The risk of umbilical hernia and other complications with laparoendoscopic single-site surgery

Camille C. Gunderson, Jason Knight, Jessica Ybanez-Morano, Carol Ritter, Pedro F. Escobar, Okechukwu Ibeanu, Francis C. Grumbine, Mohamed A. Bedaiwy, William W. Hurd, Amanda Nickles Fader

Research output: Contribution to journalArticlepeer-review

Abstract

Study Objective: To estimate the risk of umbilical hernia and other latent complications in women who underwent laparoendoscopic single-site surgery (LESS) for a gynecologic indication. Design: Retrospective, nonrandomized clinical study (Canadian Task Force classification II-2). Setting: Four tertiary care academic medical centers. Patients: Women undergoing LESS for a benign or malignant gynecologic indication from 2009 to 2011. Interventions: A total of 211 women underwent LESS via a single 1.5- to 2.0-cm umbilical incision. All surgeries were performed by advanced gynecologic laparoscopists. Incisions were repaired with a running, delayed absorbable suture. Subject demographics and clinical variables were collected and surgical outcomes analyzed. Measurements and Main Results: Median age and body mass index were 45 years and 30 kg/m 2, respectively. Approximately half of study subjects underwent a hysterectomy with or without salpingo-oophorectomy, and 15% had a diagnosis of cancer. Overall, 0.9% of women were diagnosed with a preoperative umbilical hernia, and 2.4% of women experienced a major perioperative complication. After a median postoperative follow-up time of 16 months, 2.4% had development of an umbilical hernia. However, 4/5 of these women had significant risk factors for fascial weakening independent of LESS, including requirement for a second abdominal surgery in 1 subject and a cancer diagnosis with postoperative chemotherapy administration in 2 subjects. When these subjects deemed "high risk" for incisional disruption were excluded from the analysis, the umbilical hernia rate was 0.5% (1/207). On univariable analysis, obesity was the only factor associated with complications (p = .04). Conclusion: When performed by advanced laparoscopic surgeons, laparoendoscopic single-site gynecologic surgery is associated with a low risk of major adverse events. Additionally, the overall umbilical hernia rate was 2.4% and was lower (0.5%) in subjects without significant comorbidities.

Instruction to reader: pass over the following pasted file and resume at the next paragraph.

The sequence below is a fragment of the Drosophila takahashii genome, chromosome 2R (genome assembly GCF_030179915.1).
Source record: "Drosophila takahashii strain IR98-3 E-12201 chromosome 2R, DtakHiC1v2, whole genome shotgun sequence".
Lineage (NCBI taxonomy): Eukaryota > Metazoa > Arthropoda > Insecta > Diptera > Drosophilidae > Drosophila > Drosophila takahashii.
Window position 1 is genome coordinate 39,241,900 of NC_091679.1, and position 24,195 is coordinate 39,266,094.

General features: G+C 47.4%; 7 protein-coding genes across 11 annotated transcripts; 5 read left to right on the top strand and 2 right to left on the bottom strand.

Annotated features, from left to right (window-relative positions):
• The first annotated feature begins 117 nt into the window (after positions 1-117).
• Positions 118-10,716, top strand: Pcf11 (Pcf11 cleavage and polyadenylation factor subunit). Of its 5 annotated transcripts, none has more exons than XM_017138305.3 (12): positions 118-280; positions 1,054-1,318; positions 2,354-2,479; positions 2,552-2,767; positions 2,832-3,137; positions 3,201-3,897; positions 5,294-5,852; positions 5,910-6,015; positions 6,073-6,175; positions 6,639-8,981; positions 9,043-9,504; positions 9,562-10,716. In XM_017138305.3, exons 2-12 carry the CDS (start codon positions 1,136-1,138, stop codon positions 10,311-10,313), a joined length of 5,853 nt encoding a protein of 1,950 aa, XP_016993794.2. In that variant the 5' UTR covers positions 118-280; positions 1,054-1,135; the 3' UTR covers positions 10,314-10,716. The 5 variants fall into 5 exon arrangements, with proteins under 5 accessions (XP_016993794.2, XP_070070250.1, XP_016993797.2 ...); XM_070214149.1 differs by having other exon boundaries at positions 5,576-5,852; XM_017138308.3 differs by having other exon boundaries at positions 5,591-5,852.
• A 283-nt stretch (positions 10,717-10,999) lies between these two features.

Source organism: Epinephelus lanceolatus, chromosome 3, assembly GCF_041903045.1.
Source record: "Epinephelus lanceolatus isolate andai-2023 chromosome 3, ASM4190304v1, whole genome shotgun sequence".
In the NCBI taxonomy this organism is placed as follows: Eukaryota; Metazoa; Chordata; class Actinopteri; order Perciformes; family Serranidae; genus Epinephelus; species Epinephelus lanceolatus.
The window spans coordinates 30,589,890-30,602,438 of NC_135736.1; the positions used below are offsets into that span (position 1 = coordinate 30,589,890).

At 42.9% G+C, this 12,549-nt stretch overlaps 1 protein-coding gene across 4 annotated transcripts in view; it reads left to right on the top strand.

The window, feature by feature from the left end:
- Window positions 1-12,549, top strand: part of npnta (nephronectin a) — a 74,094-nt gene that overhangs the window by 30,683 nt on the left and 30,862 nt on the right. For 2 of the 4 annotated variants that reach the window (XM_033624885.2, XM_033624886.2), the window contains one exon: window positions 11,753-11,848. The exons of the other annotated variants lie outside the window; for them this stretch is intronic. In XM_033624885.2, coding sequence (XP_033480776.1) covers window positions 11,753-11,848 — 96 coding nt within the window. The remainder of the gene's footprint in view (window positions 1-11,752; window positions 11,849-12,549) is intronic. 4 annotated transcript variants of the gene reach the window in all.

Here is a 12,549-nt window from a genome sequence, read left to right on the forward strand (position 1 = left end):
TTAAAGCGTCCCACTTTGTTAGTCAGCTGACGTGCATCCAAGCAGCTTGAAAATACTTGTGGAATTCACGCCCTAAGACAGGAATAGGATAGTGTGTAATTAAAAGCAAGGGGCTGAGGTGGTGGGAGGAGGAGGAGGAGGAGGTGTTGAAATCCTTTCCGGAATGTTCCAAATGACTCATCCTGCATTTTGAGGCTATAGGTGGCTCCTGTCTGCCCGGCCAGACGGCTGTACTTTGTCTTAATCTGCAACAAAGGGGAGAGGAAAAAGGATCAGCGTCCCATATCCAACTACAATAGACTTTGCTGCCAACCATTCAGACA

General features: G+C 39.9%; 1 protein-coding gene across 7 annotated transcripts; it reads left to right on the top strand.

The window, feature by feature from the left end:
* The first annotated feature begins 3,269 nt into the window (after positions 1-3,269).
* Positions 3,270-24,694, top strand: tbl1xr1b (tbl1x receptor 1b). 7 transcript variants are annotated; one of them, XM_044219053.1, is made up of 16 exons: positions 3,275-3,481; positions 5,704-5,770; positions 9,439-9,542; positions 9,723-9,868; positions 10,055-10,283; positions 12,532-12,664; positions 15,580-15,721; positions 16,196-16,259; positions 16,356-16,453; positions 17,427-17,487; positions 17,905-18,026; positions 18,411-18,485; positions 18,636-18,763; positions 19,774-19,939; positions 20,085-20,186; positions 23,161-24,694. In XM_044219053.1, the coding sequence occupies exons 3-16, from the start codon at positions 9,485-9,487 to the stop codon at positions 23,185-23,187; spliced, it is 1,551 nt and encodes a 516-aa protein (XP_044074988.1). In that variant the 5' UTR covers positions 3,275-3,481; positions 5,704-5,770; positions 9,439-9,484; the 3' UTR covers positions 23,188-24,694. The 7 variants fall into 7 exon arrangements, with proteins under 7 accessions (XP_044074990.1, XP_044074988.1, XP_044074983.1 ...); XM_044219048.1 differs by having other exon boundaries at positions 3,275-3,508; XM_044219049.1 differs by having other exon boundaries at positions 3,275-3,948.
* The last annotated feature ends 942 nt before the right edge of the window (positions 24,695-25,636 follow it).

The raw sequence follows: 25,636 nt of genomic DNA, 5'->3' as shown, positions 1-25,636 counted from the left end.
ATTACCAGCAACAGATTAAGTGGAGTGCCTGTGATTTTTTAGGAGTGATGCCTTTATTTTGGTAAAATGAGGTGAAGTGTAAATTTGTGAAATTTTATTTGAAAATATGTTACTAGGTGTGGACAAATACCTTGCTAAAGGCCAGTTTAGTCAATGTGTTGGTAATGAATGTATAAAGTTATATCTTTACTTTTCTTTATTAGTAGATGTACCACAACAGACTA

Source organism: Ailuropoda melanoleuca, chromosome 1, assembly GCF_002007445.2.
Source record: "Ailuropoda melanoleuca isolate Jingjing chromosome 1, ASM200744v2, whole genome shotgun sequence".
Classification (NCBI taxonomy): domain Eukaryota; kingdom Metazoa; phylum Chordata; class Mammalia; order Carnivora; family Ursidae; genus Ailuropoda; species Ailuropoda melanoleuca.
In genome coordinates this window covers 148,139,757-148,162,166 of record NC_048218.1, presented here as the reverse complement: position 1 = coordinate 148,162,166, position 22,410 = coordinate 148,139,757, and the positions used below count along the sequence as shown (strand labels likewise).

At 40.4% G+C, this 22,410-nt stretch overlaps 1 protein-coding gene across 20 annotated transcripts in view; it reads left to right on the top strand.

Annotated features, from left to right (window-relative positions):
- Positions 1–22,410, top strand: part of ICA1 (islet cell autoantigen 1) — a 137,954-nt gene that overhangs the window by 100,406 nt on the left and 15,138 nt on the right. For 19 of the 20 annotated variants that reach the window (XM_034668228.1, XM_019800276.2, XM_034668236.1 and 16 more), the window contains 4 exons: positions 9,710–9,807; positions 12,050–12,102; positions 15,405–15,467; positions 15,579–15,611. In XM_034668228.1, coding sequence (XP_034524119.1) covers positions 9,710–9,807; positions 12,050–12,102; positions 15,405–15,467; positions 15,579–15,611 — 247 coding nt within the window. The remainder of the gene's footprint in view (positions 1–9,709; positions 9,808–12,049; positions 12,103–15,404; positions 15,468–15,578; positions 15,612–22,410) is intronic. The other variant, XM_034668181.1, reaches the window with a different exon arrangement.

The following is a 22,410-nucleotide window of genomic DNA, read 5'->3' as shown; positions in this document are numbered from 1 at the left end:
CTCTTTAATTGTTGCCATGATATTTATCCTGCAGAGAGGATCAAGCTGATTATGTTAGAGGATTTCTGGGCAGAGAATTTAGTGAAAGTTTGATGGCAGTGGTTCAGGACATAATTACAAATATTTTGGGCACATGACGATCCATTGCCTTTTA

Original languageEnglish (US)
Pages (from-to)40-45
Number of pages6
JournalJournal of Minimally Invasive Gynecology
Volume19
Issue number1
DOIs
StatePublished - Jan 2012

Keywords

  • Laparoendoscopic single-site surgery
  • Surgical complications
  • Umbilical hernia

ASJC Scopus subject areas

  • Obstetrics and Gynecology

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